CPD through ICT

  • CPD through ICT

​Technology can support teachers’ development as well as students’ learning – Bridget Clay runs through the pros and cons of five easy to access options…

​Technology can support teachers’ development as well as students’ learning – Bridget Clay runs through the pros and cons of five easy to access options…

Great professional development can improve pupil outcomes and transform teachers’ morale and confidence. In order to achieve this, effective CPD should focus specifically on pupils’ learning and needs; be collaborative and driven by teachers; be a sustained process, not just one-off courses; involve challenge and support from expert external partners; and be built upon evidence of approaches that work well. Using these principles, technology can support CPD in a number of ways:

1. Twitter: Twitter can be a great way to hear about new ideas and network with other teachers. You can discover blogs and research and engage in discussion with teachers across the world. Pros: Twitter is a free and easy way to access research and ideas that could otherwise be harder to find, with certain topics even attracting regular chats and events. Cons: Whilst Twitter is great for finding new ideas and research, it will not support you to embed those ideas in practice. It can also be hard to find out what is evidence-based.

2. An Online Professional Learning Network: This can include Twitter, but also features other social media and online options such as forums, Skype, and resource-sharing on sites such as Pinterest. Pros: These options allow for greater focus on particular topics or groups than Twitter alone. The resources are flexible and open for everyone to offer and receive help, bringing teachers out of isolation and into international collaboration.

Cons: Discussing and sharing with other teachers does not necessarily encourage you to embed and evaluate practice in your own classroom. Again, there is also a risk that the ideas shared are not evidence-informed.

3. Video for Observation: Video systems (e.g IRIS Connect) allow you to film your own lessons, capture and share best practice. You can view other people’s practice as well as reflect closely on your own. Pros: Observing classes via video offers flexibility and freedom. You can pause to analyse and reflect, and observe students’ learning and interactions more closely than is possible while teaching.

Cons: There is a risk that video observation is used less rigorously and less effectively than is best practice; and it can shift the focus from student learning to teacher practice.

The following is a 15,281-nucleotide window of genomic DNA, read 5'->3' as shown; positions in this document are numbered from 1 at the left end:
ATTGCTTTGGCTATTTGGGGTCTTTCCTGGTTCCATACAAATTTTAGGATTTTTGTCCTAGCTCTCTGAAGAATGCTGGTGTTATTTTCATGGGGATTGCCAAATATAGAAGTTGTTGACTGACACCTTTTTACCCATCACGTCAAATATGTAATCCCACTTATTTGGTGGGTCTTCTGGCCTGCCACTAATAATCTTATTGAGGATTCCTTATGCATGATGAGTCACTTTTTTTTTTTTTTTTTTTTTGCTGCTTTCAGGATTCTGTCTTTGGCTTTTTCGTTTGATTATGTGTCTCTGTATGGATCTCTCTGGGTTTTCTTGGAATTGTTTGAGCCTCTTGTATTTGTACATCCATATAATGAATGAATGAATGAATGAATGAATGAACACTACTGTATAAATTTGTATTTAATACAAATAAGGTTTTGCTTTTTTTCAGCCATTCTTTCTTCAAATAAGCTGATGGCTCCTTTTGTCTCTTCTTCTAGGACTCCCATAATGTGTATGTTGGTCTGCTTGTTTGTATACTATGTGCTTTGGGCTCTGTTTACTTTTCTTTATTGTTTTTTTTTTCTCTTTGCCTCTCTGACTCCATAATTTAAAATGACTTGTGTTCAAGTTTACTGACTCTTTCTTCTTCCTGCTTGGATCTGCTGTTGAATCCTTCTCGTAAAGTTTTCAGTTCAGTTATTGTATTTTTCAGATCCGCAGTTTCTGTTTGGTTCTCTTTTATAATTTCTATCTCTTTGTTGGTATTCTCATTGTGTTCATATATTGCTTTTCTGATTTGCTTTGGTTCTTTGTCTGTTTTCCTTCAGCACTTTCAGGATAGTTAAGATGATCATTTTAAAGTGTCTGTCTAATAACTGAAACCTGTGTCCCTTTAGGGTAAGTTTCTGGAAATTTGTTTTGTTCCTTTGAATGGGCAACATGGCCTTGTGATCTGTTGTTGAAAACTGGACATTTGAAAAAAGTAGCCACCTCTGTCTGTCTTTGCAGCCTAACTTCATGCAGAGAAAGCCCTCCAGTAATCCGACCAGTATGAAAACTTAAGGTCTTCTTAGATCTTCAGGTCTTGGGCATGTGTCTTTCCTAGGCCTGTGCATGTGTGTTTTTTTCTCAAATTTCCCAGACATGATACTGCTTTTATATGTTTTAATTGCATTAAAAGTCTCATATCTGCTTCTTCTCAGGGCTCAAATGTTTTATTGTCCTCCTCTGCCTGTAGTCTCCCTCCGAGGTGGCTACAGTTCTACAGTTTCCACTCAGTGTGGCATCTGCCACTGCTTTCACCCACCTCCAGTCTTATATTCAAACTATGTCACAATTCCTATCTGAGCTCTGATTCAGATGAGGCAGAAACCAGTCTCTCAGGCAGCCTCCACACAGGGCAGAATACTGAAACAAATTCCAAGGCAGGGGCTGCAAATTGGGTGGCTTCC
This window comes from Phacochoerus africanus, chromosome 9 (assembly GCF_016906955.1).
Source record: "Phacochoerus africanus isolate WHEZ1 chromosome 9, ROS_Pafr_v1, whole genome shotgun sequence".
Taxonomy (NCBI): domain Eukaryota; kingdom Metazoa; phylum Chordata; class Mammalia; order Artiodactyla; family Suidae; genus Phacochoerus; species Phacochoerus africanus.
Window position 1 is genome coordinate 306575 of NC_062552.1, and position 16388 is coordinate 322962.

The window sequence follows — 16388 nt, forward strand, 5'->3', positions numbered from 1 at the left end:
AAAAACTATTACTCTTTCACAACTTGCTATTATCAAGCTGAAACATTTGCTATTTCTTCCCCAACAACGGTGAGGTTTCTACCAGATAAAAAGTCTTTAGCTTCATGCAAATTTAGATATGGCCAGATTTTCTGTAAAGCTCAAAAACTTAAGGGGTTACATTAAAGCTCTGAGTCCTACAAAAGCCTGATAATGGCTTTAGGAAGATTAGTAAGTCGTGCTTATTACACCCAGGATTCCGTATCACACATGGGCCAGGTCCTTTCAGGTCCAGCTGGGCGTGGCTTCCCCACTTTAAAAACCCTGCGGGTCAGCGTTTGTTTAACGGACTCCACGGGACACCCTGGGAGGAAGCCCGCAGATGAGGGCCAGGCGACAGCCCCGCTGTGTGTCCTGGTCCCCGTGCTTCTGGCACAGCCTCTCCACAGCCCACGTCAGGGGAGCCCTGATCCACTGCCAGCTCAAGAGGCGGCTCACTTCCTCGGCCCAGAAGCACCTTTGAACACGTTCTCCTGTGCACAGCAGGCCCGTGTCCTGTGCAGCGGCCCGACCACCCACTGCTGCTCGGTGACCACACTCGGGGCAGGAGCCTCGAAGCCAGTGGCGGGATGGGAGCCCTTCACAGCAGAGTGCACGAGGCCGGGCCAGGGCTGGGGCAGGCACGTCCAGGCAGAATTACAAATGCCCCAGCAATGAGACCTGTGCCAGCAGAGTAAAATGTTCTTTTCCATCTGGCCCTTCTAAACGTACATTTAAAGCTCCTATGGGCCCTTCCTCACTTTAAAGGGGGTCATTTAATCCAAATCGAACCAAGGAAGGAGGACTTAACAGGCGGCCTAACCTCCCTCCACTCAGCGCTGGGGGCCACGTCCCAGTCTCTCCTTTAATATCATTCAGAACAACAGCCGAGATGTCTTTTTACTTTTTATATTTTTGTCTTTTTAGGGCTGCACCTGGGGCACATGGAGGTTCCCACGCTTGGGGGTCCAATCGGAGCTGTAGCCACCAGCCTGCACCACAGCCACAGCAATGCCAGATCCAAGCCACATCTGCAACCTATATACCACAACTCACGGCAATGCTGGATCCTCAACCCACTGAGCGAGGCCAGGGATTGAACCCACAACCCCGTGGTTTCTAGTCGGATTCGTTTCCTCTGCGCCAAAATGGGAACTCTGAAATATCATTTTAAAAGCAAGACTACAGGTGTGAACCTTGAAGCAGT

4. Video for Sharing: There are many professional learning videos available online. Teachers Media, for example, is a resource with thousands of examples of practice. Pros: This is a quick, flexible and free way to see practice from all over the world. Videos can be paused, shared and discussed with colleagues allowing you to see new ideas in action and compare to your own practice. Cons: Approaches from other schools cannot necessarily be easily or effectively embedded into your school.

5. Blogging: It is now free and easy to set up your own blog and share it with others. The very process of reflection when writing a blog can be a very useful tool for development.

Pros: Making yourself write regularly about your teaching and experiences in school is a good way to ensure deep reflection. By publicising your blog, you are forced to refine your thinking further and ensure that what you say is fair and robust. Sharing blogs also prompts further discussion and reflection through conversations with others. Cons: It can be tempting to write blogs on too many topics, instead of taking time for deep reflection, supported with evaluation and evidence.

Of course this is just a snapshot of the possibilities for making CPD more effective using technology. As with every CPD opportunity you undertake, it is important to evaluate the impact and ensure it is focused on pupil learning outcomes. With these provisos in place, each of the above ideas can help effectively and enjoyably to transform the teaching approaches used by you and your colleagues.

About the author

Bridget Clay is the National Teacher Enquiry Network Support Officer for the Teacher Development Trust. She is a former Maths teacher and consultant for CfBT Education Trust.